I especially like the lyric “Don’t forget about the pain of being young and forgotten”. What message would you like to give to your younger self and other young kids/teenagers who struggle with confidence?

I feel very irresponsible giving advice because I still feel myself struggling with confidence. I still feel like a kid in my brain, even though I’m 35. I would say that the best piece of advice that I could give my younger self, or other young kids who are struggling with confidence, is that everyone is scared and hopefully that makes you feel a little less alone. Everyone has different degrees of anxiety and self consciousness and we’re all still little kids desperate to be loved. If you can remember that, if you can carry that with you, and if you can acknowledge your fear and self consciousness, that helps to ease it a little bit. If you try to ignore it, or if you get mad at yourself for not being confident enough, it’s only going to make things worse. 

What is the heart and soul of ‘Townie’?

Ithaca, New York, my hometown, where I’m from. It’s a place that is seemingly out of place in time. Or at least it was when I was growing up there. It was very isolated and its own little world with its own little dramas, nuances, excitements and tragedies. I wanted to get out of there so badly. “Townie” – that’s what the college students call us. With Ithaca being a university town – it’s a very transient place. College kids are coming in and out all the time, and us townies were just kind of background noise. I desperately didn’t want to be the ‘background noise.’ So I wanted to leave as soon as I could. I got out of there when I was 18, moved to New York city and tried to start over as a band from Brooklyn with my boys. It wasn’t until we signed our first major label record deal and had to establish how we wanted to present ourselves to the world. “Who are we?” We kind of came back to the idea that three out of four of us are from Ithaca, so we should just say we’re from Ithaca and really embrace being from upstate New York. I think that idea has only grown over the years.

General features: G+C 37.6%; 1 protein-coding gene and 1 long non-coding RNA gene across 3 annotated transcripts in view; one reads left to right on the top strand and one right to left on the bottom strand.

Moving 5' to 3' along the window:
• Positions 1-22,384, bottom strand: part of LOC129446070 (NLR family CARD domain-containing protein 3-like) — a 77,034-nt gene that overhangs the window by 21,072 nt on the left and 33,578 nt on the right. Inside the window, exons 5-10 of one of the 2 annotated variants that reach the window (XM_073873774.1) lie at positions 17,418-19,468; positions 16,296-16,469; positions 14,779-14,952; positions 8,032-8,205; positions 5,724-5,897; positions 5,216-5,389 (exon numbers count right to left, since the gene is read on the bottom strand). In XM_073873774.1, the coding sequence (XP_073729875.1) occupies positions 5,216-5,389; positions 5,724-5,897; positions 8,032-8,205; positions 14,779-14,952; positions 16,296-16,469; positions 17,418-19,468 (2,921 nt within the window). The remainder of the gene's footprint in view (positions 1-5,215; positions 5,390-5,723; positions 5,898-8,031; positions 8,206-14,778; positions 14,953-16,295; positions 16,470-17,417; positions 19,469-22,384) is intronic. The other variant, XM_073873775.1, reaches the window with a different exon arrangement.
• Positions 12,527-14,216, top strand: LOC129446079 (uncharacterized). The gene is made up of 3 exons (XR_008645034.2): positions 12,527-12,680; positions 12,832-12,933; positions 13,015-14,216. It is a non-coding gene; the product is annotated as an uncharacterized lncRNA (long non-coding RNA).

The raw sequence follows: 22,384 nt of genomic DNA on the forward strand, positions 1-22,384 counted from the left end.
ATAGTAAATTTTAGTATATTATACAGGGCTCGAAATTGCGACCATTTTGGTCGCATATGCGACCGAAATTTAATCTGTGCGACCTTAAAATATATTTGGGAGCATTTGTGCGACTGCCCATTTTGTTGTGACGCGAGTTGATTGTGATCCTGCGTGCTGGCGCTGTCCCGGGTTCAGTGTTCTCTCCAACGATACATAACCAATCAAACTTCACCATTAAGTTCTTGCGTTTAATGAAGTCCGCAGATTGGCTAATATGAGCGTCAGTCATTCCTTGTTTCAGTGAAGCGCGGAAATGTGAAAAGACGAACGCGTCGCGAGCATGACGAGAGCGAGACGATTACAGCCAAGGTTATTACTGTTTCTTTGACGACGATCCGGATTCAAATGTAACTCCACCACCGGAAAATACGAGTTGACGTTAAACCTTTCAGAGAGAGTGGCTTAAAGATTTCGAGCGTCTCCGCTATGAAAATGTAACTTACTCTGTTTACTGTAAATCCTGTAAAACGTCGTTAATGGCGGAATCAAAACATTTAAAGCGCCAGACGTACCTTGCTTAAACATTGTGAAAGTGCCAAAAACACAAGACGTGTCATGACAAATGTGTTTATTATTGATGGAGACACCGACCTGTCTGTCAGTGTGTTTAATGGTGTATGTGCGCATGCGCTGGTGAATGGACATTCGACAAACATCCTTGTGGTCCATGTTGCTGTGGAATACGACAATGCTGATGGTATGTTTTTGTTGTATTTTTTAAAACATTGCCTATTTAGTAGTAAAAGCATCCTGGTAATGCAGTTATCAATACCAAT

I think this album is the first time that we’ve really attempted to make something, sonically, that feels like where we’re from. In doing that, I think we’ve gotten the closest to who we are as a band. I definitely feel like this is the closest to who I am as a songwriter and as a human being.

While writing songs for ‘Townie,’ what emotions were you going through while giving homage to your town?

It felt very exciting to make something that was very specific to my experience growing up the way that I did and where I did. I’ve always been fascinated with the darkness that exists in upstate New York. I wanted to find a way to put that on a record that was also a coming of age story, and the feeling of so desperately to escape. Now, in retrospect, I know that you can never escape where you’re from. It’s a part of who you are. It’ll always be a part of who I am. I’m a townie, and I’ll die a townie. I think the biggest emotion was pride, probably. 

What would be the biggest blessings of your career so far?

My entire career is a fucking blessing, you know? I know so many musicians who are not able to make a living off of this industry, and we somehow have managed to do it. That is a huge, huge blessing. I would say that is second to the fact that somehow I’ve been able to devote myself to this wonderfully weird job. It is so strange, and I love it a lot. 

You also released a collaboration with Teddy Swims and Jack Ross titled ‘Happy People’. What inspired this collaboration and the birth of such a powerful record? 

‘Happy People’ – I just had that phrase written down for a while, and finally we created a song that felt like it matched it. As many other people do, I get caught up in the comparison loop of looking on Instagram or TikTok or just on the internet in general. Which makes you think, “Oh man, why am I not like this person? Or why don’t I look like this? Or why am I not doing this? Or this person’s doing this and they’re so cool or they’re so hot” That’s what the record is about in its essence, but it’s kind of flipped and more of a love song. Everywhere I go, I’m reminded of, or I am haunted, by all these people who are in love and happy. I took that sentiment of the comparison game and brought it into this context. I just wanted to have other singers on it, so I immediately thought of Jac Ross first, and he came in and worked on the second verse of me.